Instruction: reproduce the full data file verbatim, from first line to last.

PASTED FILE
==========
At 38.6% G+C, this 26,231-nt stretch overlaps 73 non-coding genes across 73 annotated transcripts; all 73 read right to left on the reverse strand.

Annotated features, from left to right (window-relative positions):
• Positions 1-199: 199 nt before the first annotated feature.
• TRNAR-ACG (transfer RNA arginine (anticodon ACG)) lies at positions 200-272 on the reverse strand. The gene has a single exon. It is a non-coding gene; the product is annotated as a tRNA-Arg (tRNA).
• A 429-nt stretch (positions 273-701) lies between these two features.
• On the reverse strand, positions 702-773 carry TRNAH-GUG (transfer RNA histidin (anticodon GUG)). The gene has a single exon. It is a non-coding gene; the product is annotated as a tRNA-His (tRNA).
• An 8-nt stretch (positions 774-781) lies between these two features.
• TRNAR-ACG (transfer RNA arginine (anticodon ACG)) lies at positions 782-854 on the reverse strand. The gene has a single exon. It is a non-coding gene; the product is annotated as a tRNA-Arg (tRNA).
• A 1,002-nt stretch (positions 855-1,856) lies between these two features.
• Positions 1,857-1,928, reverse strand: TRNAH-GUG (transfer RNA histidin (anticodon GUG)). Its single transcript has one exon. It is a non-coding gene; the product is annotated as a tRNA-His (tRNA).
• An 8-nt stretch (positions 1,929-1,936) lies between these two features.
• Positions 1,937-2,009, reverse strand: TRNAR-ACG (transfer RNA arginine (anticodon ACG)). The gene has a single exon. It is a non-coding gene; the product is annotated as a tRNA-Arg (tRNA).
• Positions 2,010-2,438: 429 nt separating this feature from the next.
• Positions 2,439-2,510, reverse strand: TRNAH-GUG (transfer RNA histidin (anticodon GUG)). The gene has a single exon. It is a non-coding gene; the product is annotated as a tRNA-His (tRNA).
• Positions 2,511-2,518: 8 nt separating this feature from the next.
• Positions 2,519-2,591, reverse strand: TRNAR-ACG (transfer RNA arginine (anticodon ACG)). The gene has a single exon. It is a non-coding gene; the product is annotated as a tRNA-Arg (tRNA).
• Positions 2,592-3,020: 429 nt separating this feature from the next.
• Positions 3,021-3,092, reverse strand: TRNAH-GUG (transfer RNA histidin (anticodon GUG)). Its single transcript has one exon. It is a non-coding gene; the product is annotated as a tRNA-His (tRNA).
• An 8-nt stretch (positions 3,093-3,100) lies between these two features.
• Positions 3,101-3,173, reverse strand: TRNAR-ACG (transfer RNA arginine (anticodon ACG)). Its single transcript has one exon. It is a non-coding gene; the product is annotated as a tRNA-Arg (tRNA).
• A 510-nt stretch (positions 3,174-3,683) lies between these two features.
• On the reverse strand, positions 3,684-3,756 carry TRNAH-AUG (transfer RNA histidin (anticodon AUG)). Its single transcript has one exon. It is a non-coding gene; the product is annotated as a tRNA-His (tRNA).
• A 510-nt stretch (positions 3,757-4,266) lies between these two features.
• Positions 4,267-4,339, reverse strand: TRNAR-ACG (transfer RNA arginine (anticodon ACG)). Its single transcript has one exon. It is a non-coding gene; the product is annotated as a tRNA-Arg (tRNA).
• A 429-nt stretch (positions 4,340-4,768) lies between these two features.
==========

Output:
At 38.6% G+C, this 26,231-nt stretch overlaps 73 non-coding genes across 73 annotated transcripts; all 73 read right to left on the reverse strand.

Annotated features, from left to right (window-relative positions):
• Positions 1-199: 199 nt before the first annotated feature.
• TRNAR-ACG (transfer RNA arginine (anticodon ACG)) lies at positions 200-272 on the reverse strand. The gene has a single exon. It is a non-coding gene; the product is annotated as a tRNA-Arg (tRNA).
• A 429-nt stretch (positions 273-701) lies between these two features.
• On the reverse strand, positions 702-773 carry TRNAH-GUG (transfer RNA histidin (anticodon GUG)). The gene has a single exon. It is a non-coding gene; the product is annotated as a tRNA-His (tRNA).
• An 8-nt stretch (positions 774-781) lies between these two features.
• TRNAR-ACG (transfer RNA arginine (anticodon ACG)) lies at positions 782-854 on the reverse strand. The gene has a single exon. It is a non-coding gene; the product is annotated as a tRNA-Arg (tRNA).
• A 1,002-nt stretch (positions 855-1,856) lies between these two features.
• Positions 1,857-1,928, reverse strand: TRNAH-GUG (transfer RNA histidin (anticodon GUG)). Its single transcript has one exon. It is a non-coding gene; the product is annotated as a tRNA-His (tRNA).
• An 8-nt stretch (positions 1,929-1,936) lies between these two features.
• Positions 1,937-2,009, reverse strand: TRNAR-ACG (transfer RNA arginine (anticodon ACG)). The gene has a single exon. It is a non-coding gene; the product is annotated as a tRNA-Arg (tRNA).
• Positions 2,010-2,438: 429 nt separating this feature from the next.
• Positions 2,439-2,510, reverse strand: TRNAH-GUG (transfer RNA histidin (anticodon GUG)). The gene has a single exon. It is a non-coding gene; the product is annotated as a tRNA-His (tRNA).
• Positions 2,511-2,518: 8 nt separating this feature from the next.
• Positions 2,519-2,591, reverse strand: TRNAR-ACG (transfer RNA arginine (anticodon ACG)). The gene has a single exon. It is a non-coding gene; the product is annotated as a tRNA-Arg (tRNA).
• Positions 2,592-3,020: 429 nt separating this feature from the next.
• Positions 3,021-3,092, reverse strand: TRNAH-GUG (transfer RNA histidin (anticodon GUG)). Its single transcript has one exon. It is a non-coding gene; the product is annotated as a tRNA-His (tRNA).
• An 8-nt stretch (positions 3,093-3,100) lies between these two features.
• Positions 3,101-3,173, reverse strand: TRNAR-ACG (transfer RNA arginine (anticodon ACG)). Its single transcript has one exon. It is a non-coding gene; the product is annotated as a tRNA-Arg (tRNA).
• A 510-nt stretch (positions 3,174-3,683) lies between these two features.
• On the reverse strand, positions 3,684-3,756 carry TRNAH-AUG (transfer RNA histidin (anticodon AUG)). Its single transcript has one exon. It is a non-coding gene; the product is annotated as a tRNA-His (tRNA).
• A 510-nt stretch (positions 3,757-4,266) lies between these two features.
• Positions 4,267-4,339, reverse strand: TRNAR-ACG (transfer RNA arginine (anticodon ACG)). Its single transcript has one exon. It is a non-coding gene; the product is annotated as a tRNA-Arg (tRNA).
• A 429-nt stretch (positions 4,340-4,768) lies between these two features.